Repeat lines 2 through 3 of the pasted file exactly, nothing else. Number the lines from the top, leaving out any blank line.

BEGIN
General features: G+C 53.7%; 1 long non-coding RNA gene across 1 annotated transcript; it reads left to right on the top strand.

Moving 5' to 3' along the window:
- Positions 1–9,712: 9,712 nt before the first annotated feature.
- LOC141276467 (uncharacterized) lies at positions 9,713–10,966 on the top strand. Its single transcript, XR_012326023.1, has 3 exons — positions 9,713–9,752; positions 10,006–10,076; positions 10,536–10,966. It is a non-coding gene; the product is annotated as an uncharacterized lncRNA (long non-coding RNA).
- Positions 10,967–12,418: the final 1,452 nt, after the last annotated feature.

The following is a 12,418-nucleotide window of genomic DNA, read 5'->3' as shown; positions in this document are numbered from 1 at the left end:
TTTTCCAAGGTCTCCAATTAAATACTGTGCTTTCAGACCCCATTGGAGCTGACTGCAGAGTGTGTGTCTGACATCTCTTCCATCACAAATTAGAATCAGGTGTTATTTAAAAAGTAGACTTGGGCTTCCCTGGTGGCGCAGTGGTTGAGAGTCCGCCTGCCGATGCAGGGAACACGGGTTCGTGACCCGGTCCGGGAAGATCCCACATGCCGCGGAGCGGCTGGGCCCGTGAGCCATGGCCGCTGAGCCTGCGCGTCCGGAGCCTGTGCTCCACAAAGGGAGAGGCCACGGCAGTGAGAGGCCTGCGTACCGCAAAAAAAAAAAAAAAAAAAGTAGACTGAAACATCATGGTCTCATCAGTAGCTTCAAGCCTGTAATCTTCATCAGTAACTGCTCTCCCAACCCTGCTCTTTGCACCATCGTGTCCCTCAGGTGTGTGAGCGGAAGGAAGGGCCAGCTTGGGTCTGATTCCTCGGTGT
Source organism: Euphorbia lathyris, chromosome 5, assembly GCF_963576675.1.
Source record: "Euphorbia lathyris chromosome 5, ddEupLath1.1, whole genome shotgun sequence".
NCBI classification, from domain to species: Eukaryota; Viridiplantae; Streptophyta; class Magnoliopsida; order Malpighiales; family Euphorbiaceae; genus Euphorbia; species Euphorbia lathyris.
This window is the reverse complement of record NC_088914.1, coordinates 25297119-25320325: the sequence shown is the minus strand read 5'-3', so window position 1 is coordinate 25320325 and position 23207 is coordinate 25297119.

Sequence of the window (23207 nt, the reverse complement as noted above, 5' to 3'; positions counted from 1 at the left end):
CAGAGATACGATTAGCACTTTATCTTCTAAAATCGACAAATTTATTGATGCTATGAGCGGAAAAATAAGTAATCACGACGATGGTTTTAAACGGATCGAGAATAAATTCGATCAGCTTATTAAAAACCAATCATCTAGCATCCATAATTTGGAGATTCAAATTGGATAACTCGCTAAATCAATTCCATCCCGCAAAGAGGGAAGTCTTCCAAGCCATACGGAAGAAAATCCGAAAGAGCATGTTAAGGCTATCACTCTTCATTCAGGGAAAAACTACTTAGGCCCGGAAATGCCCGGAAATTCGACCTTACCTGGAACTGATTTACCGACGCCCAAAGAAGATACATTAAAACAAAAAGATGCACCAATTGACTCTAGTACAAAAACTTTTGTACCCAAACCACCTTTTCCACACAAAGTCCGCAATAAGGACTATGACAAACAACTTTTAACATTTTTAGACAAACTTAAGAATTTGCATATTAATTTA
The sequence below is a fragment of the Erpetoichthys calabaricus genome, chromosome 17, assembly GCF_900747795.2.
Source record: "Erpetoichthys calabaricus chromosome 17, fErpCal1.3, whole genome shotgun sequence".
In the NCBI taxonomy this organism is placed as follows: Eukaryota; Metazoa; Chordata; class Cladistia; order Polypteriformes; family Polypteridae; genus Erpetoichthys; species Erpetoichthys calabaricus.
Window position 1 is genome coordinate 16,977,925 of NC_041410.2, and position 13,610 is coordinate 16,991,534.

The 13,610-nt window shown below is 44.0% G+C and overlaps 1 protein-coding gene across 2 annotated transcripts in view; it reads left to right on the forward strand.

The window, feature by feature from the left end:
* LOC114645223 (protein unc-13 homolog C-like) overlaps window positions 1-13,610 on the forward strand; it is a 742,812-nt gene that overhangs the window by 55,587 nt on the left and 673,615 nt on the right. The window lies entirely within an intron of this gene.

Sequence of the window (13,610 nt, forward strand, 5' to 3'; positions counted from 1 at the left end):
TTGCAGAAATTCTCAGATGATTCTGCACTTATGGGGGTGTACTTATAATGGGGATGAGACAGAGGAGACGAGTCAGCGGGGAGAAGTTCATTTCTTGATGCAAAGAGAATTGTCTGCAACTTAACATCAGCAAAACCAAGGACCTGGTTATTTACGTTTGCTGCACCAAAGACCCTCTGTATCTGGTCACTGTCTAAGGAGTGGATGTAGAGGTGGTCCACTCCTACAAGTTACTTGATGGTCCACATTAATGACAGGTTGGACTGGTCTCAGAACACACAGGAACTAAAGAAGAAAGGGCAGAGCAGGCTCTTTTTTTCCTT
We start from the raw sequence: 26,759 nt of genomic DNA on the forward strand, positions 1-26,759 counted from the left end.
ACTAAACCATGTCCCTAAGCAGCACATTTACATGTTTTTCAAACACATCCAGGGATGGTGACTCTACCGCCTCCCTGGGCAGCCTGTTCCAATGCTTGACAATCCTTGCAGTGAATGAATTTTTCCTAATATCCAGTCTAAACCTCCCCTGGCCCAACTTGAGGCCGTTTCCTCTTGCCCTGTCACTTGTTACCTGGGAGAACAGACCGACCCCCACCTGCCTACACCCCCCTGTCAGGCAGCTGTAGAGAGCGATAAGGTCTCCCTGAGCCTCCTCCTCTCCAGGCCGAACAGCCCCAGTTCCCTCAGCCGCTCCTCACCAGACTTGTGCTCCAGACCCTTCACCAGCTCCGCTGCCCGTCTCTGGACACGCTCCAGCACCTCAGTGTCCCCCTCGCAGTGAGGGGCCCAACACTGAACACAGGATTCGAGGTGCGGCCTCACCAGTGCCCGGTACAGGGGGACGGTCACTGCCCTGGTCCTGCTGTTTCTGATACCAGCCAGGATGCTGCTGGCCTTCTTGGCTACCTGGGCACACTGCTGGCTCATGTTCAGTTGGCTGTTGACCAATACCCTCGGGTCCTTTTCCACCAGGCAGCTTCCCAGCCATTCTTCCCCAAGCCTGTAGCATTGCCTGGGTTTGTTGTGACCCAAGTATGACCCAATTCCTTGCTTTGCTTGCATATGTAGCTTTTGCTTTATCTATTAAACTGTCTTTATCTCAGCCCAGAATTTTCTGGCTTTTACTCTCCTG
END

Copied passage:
Moving 5' to 3' along the window:
- Positions 1–9,712: 9,712 nt before the first annotated feature.